Home Forums Re: More on human nature

#3345
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Ryan,

First of all, I would like to thank you for your desire to clarify your position in our dialogue. I also like to openly commend you on your attitude and manner in how you are addressing this subject matter as well. Let me please clarify my understanding of how I interpret the scriptures on this continued topic in hopes that we can both come to an understanding.

I would agree with your thoughts as to your understanding—meaning that nature is to be understood as what something is. Yet, where we differ is found in my understanding that what people or things “do” results in “what” they are. For example: an apple tree cannot produce oranges, nor can a pineapple tree produce grapes. This is because it is not in their nature to do so.

The Evangelical thought on nature stems from the understanding that humans are dead in trespasses and sins—dead in the sense that they don’t have God’s life in them—concluding that they were by “nature” children of wrath. This means that we were children who “lived” a lifestyle opposed to the “nature” of God. David said that he was born in sin, meaning that he was born with a “nature” bent to sin.

With this understanding, we recognize the fundamental truth that it is imperative for one to be “born again” to have divine life, which is the nature of God. See Ryan, I don’t believe that the bible teaches that the new birth makes our nature stronger, but quite the contrary. Being born again means, according to Paul, that we are a whole new creation in Christ Jesus. Our old nature has died, and we now live a new life by the power of the Holy Spirit.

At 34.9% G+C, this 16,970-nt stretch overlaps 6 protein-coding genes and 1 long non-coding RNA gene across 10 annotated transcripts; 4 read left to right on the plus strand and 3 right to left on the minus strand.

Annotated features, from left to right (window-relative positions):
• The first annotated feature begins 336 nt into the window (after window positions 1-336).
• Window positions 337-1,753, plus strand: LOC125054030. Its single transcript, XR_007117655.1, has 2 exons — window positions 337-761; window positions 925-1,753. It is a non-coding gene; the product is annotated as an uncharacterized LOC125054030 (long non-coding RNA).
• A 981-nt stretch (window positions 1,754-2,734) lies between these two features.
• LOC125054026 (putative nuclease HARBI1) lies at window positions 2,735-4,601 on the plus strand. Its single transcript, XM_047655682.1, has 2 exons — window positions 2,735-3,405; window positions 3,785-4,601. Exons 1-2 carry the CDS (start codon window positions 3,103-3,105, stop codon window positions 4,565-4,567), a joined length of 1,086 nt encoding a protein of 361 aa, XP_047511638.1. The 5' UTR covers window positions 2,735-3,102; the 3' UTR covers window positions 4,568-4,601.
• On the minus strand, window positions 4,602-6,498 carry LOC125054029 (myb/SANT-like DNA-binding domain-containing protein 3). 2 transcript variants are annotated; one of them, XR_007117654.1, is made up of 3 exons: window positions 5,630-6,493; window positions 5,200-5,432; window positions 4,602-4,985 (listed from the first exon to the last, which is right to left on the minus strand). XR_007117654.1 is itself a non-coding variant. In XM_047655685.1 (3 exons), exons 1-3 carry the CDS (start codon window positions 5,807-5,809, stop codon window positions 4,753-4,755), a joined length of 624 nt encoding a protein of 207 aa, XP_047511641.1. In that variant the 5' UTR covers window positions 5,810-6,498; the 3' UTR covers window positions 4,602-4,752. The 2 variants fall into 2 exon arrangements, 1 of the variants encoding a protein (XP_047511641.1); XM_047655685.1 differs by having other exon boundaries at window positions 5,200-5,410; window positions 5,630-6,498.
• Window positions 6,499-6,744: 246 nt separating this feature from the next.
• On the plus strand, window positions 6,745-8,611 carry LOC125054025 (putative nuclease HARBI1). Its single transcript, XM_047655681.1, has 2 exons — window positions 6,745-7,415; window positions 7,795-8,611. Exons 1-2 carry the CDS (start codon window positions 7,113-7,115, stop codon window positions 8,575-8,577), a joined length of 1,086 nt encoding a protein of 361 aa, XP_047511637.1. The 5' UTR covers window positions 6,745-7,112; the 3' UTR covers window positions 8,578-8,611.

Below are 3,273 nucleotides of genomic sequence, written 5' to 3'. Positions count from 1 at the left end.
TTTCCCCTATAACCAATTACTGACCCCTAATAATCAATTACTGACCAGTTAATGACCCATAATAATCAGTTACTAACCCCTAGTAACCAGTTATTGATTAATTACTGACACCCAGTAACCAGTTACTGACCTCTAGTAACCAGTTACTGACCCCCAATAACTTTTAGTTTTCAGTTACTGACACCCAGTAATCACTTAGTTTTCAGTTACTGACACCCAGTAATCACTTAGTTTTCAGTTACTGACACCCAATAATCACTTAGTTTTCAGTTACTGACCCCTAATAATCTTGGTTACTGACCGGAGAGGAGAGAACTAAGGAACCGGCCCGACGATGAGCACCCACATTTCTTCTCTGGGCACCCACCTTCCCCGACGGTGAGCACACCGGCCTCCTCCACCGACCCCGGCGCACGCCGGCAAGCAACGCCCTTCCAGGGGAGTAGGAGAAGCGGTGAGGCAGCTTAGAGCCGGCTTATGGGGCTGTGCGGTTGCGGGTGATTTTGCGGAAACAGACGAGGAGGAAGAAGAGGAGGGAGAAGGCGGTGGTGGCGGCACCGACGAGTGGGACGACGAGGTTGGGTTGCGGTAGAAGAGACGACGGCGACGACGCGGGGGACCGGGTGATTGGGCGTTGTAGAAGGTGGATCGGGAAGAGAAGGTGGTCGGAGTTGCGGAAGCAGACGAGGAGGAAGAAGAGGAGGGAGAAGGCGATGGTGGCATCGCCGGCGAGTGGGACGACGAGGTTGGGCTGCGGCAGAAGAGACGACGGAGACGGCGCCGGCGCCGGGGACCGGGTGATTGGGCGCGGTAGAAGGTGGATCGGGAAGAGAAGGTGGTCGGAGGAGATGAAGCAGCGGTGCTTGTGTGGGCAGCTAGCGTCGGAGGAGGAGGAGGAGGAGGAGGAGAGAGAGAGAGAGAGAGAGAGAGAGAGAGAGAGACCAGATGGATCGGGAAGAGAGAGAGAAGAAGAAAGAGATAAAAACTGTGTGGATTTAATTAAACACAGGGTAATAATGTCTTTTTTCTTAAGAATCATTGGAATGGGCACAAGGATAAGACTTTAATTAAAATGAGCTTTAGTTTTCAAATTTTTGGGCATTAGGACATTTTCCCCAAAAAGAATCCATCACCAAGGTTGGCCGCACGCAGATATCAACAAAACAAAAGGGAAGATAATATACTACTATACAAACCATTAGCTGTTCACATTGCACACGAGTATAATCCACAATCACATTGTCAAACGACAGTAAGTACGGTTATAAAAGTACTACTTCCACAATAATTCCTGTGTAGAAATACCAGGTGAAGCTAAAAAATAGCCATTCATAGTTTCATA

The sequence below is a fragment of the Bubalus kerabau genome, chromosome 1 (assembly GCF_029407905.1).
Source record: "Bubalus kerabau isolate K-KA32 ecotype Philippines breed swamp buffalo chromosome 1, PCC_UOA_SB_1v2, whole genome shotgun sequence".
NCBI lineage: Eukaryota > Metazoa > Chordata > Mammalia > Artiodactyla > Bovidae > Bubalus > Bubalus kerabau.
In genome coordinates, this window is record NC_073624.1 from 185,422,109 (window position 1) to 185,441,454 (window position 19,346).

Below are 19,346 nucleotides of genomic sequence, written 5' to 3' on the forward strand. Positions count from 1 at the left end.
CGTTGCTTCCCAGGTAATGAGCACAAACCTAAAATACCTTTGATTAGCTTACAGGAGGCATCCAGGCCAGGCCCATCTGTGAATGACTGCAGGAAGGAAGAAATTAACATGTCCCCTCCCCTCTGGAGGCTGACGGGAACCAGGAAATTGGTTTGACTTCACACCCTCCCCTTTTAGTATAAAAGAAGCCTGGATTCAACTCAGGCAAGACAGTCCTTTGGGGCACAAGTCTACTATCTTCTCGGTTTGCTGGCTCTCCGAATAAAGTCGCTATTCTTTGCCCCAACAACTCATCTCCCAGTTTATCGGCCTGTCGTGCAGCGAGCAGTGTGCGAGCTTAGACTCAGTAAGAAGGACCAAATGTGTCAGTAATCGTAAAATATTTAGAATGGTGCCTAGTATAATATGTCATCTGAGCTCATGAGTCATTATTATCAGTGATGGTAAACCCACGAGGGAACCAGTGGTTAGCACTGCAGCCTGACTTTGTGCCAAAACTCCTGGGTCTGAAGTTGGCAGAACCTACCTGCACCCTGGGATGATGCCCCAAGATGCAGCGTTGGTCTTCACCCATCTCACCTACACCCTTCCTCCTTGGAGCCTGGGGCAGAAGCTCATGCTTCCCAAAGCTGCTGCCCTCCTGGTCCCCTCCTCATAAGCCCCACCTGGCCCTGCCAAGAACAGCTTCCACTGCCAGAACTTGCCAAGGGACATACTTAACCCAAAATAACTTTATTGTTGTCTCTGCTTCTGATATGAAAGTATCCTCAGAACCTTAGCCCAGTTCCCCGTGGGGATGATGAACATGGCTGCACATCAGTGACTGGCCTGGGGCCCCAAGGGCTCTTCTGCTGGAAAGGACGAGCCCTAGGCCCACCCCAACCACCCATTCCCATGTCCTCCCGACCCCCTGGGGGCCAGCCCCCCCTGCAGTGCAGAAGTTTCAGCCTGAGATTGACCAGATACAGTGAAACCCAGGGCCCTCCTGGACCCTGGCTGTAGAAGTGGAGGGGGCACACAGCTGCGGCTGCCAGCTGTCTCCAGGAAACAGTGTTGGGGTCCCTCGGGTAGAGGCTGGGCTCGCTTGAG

To be born again, literally means what it says. It is a spiritual birth of new life that takes place in a person’s life. We were born once physically, and then a person who comes to trust in Christ Jesus undergoes a second birth—which is spiritual, known as the new birth, or being born again. This is why we do not accept the tradition of baptizing babies.

Therefore, to be “human” or “natural” is to be god to oneself—to serve the creature rather than the creator. We must also recognize that humans are created to bear fruit, as opposed to a rock or a ball. We will “do” what is in our nature to do because we cannot do any other, hence we cannot separate the lifestyle of an individual with his nature. Please note what John says:

Whosoever is born of God does not commit sin; for His seed remains in him: and he cannot sin, because he is born of God. In this the children of God are manifest, and the children of the devil: whosoever does not righteousness is not of God… (1 John 3:9-10).

I do understand the concept that you present, but I disagree in the fact that God’s grace of the new birth does more than a self improvement of our humanness, but we have actually taken on a new nature that has the desire, will and capacity to live for, in and through God each and every day.

Shalom

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